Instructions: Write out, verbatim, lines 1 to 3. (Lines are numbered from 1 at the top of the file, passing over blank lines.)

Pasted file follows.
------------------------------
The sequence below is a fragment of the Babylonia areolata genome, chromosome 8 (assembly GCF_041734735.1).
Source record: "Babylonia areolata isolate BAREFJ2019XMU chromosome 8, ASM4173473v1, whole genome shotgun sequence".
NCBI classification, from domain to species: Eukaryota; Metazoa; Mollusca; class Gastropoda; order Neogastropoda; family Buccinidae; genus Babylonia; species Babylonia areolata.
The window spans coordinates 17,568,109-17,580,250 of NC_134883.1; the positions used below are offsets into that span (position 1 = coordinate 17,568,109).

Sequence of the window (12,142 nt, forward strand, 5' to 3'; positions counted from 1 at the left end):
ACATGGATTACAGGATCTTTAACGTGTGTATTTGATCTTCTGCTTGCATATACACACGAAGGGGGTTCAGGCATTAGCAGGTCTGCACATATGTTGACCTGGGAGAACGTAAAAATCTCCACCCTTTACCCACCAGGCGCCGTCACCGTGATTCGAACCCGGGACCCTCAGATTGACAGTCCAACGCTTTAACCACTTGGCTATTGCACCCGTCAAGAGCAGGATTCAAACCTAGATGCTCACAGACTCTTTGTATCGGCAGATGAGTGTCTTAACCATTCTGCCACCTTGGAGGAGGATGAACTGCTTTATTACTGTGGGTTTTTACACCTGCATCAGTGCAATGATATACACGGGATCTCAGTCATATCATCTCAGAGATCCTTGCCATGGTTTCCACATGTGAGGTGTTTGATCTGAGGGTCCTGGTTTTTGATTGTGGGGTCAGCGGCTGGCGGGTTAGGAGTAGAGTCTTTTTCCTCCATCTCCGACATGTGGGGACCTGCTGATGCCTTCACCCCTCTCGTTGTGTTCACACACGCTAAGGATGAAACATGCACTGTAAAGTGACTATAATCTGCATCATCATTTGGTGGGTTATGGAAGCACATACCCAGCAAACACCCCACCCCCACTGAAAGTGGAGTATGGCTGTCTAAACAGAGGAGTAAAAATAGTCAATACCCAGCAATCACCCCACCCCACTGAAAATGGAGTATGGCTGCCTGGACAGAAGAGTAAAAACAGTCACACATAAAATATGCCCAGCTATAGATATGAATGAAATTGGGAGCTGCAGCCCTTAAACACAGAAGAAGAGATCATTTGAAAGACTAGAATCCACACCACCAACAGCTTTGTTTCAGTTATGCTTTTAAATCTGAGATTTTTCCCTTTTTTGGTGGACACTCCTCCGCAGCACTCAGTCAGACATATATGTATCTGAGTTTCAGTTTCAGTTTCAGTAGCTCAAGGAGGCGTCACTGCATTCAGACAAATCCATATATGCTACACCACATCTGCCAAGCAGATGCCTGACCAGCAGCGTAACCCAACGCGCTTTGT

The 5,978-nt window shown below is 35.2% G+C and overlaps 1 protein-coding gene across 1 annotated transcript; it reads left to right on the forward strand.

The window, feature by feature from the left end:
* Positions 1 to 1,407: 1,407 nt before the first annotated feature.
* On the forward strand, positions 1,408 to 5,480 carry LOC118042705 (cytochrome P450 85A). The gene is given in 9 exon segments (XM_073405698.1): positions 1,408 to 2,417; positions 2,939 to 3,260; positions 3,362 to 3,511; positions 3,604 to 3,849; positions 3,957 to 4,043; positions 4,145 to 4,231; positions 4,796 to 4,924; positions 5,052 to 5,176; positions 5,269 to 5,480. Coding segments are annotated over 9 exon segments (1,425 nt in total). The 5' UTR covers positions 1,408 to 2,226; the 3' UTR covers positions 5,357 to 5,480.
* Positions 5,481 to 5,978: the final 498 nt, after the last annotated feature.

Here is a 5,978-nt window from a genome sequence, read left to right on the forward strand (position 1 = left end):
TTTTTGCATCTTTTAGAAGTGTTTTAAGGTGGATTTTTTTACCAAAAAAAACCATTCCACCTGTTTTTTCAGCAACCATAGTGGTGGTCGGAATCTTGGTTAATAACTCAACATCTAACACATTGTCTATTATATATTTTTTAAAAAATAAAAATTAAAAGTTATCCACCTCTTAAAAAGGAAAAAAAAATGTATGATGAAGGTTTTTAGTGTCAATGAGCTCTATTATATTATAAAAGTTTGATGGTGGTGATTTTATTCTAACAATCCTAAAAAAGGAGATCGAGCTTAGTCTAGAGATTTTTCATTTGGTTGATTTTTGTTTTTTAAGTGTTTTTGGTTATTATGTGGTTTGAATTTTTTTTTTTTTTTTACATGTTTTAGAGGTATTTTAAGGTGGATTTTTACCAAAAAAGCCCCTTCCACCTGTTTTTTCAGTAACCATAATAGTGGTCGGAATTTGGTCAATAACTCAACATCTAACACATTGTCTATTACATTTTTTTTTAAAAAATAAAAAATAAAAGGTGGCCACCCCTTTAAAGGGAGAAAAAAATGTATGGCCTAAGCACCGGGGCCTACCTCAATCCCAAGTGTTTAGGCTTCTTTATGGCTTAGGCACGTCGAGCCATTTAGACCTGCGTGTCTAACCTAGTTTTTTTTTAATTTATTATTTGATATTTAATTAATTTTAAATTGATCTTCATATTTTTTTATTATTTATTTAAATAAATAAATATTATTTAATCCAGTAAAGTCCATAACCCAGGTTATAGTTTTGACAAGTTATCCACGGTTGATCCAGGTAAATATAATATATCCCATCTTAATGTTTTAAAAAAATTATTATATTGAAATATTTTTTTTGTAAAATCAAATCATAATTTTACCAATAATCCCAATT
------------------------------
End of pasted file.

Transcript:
The sequence below is a fragment of the Babylonia areolata genome, chromosome 8 (assembly GCF_041734735.1).
Source record: "Babylonia areolata isolate BAREFJ2019XMU chromosome 8, ASM4173473v1, whole genome shotgun sequence".
NCBI classification, from domain to species: Eukaryota; Metazoa; Mollusca; class Gastropoda; order Neogastropoda; family Buccinidae; genus Babylonia; species Babylonia areolata.